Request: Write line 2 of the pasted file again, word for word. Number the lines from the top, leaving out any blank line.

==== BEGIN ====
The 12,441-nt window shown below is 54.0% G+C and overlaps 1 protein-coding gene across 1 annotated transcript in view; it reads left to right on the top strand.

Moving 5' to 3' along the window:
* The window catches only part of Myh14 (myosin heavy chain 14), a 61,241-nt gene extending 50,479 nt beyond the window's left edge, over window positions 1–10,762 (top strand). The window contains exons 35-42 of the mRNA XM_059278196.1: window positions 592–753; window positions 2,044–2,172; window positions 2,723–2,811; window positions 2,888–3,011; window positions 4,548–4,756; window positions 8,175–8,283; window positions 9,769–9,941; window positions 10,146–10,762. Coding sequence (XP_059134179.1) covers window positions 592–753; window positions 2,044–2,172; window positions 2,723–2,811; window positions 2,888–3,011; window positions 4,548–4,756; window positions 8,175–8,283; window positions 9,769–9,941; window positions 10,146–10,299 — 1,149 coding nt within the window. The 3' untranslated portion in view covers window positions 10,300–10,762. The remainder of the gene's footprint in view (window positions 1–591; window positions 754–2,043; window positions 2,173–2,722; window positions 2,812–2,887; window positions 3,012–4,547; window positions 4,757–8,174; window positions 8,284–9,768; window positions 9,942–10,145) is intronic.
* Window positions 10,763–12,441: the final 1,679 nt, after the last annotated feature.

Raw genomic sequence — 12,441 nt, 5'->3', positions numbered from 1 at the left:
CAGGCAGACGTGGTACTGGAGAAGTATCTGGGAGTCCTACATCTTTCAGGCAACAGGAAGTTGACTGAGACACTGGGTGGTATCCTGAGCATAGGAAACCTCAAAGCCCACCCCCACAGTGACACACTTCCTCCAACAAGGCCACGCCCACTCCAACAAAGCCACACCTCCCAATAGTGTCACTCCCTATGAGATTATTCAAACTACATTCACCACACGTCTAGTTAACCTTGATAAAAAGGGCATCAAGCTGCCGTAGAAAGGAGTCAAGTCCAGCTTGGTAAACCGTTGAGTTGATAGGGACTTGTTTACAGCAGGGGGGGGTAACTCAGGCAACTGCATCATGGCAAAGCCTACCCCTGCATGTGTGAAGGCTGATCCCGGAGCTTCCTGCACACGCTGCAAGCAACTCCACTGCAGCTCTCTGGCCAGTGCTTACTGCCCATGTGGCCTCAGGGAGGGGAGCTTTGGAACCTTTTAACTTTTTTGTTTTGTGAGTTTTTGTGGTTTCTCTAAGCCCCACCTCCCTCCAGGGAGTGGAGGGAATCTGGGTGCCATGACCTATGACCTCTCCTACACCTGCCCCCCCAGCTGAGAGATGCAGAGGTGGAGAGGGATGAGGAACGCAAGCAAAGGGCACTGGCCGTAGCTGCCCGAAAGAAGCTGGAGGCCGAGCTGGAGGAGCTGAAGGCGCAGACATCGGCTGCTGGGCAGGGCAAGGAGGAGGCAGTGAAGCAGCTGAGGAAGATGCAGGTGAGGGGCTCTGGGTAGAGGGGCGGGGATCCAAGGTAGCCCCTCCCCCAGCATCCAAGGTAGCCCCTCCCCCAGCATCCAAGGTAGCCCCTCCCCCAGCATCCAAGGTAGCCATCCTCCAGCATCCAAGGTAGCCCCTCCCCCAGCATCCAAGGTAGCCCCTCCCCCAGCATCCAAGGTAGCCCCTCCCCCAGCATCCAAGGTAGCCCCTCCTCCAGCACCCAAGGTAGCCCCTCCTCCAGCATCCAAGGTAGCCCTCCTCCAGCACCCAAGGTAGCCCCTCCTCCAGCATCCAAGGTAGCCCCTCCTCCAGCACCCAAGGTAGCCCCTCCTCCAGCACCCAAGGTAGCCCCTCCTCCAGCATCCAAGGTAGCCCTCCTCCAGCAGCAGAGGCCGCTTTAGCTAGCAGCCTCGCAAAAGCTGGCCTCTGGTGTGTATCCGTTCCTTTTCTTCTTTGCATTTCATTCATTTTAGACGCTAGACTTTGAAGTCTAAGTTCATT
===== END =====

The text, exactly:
Moving 5' to 3' along the window: